Board Dates 2018-2019 scholarship boards

Here they are, the dates for this fall/winter’s board dates. If you are applying for a four year high school Army ROTC scholarship that will start in the fall of 2019, that would be a high school senior in the fall of 2018, graduating in the spring of 2019, these are the dates you should pay attention to.

4-year High School Application Opens for SY 18-19 12-Jun-18
1st High School Selection Board Deadline for Documents 1-Oct-18
1st High School Selection Board 15-Oct-18
2nd High School Selection Board Deadline for Documents 1-Jan-19
2nd High School Selection Board 7-Jan-19
4-Year High School Application Deadline for SY 18-19 4-Feb-19
Final HS Selection Board Deadline for Docs — Missing Items 1-Mar-19
Final (3rd) High School Selection Board  18-Mar-19

Same advice as last year…You should complete your application before the board that makes you the most competitive.  I would recommend you try to get in on one of the first two boards.  Waiting till the deadline and being seen by just one board is rarely the best course of action.  If you have a strong file you should be shooting to have your file complete by 1 October and reviewed by the first board.

Look at SAT/ACT dates. If you don’t do so well the first time you can take those tests again. Your second shot is usually some time shortly after the October board, so you should be shooting for the second board and submitting improved scores if your file isn’t strong. Here’s where you can get some free help with those tests, use it.

If you wait until the second or third board your chances are diminished because there will obviously be less allocations available after each board but don’t rush to be on the first board if you aren’t ready.  I would tell you that you shouldn’t wait to be able to do one or two more push ups on the PFT, but if your SAT/ACT is low retake and wait for the next board.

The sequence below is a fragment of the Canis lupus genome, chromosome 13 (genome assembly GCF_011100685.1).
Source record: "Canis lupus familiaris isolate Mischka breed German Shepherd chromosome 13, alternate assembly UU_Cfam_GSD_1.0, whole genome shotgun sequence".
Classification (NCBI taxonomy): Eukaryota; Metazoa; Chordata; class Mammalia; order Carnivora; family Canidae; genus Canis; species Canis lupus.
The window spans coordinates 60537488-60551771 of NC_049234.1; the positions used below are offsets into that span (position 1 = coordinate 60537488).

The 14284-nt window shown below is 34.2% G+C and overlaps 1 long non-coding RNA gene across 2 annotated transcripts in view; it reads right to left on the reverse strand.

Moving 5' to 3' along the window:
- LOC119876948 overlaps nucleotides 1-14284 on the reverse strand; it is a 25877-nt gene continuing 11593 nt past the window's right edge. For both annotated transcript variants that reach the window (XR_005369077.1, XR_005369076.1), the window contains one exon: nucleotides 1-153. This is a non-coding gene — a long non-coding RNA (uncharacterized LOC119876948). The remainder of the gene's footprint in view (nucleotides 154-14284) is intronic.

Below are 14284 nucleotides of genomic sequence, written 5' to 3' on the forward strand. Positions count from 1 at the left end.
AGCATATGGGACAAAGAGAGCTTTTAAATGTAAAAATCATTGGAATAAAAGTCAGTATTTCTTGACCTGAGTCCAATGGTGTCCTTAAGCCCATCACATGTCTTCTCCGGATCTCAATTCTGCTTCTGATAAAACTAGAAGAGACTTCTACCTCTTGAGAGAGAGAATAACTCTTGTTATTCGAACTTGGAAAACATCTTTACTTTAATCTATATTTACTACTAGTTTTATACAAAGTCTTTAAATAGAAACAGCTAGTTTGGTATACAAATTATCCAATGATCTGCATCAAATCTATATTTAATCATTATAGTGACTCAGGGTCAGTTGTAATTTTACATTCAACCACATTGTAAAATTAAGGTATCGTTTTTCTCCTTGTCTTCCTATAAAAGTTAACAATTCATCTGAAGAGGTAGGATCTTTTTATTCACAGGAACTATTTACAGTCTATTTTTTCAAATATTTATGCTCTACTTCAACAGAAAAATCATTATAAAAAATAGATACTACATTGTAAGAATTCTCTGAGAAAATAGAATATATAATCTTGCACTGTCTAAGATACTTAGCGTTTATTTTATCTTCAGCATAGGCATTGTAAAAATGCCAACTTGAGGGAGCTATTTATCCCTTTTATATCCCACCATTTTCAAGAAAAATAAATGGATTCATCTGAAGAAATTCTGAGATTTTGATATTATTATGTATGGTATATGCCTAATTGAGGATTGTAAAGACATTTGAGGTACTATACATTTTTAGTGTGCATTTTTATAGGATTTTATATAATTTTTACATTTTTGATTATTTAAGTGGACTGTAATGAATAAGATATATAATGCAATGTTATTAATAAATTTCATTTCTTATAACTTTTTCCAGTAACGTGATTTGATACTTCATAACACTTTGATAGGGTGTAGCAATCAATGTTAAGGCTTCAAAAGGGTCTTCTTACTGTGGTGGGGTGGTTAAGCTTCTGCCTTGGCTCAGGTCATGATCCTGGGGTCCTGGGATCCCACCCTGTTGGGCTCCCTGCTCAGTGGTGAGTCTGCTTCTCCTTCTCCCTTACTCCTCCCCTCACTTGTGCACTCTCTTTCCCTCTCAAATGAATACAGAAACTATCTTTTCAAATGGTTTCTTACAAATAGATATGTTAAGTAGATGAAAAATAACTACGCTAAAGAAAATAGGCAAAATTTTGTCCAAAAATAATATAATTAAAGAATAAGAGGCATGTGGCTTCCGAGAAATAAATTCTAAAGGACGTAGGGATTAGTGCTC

As you go through the process make sure you read about all the components (this blog is a good source of information, if I do say so myself) and stay in touch with at least one of the recruiting officers at one of the schools on your list. Notice I said recruiting Officer, and not recruiter…there is still a difference.

How to accept/transfer an Army ROTC scholarship

So I’ve been watching the discussion board churn over the last couple days.  The results of the last board were released and everybody is asking how to accept their offer, and how to transfer their offer. I see a lot of sketchy, misinformed advice being given.  When I see that it usually prompts me to think blog post. Lately, before I write anything I check the Additional information tab on the application website.  Cadet Command has done a fantastic job making that the go to place for good information.  Unfortunately for some reason most applicants (and their parents) haven’t figured out how to open that link and read the information.  Being the lazy blogger I am, I’ve pulled that information out from behind the curtain.  Here’s what the Additional Information tab has to say:

Accepting the Scholarship

Those applicants selected for an Army ROTC scholarship have tasks that must be completed in order to accept their scholarship. Please understand, the act of accepting your scholarship does not obligate you to join the ROTC program, it does not commit you to military service and it does not commit the US Army to pay the scholarship. The act of accepting your scholarship merely reserves you a place should you become fully qualified and choose to contract. This creates different decision points where you will be able to choose among options or change your mind.

After you are done with this section, please see the sections on Payment of Benefits and Becoming Fully Qualified.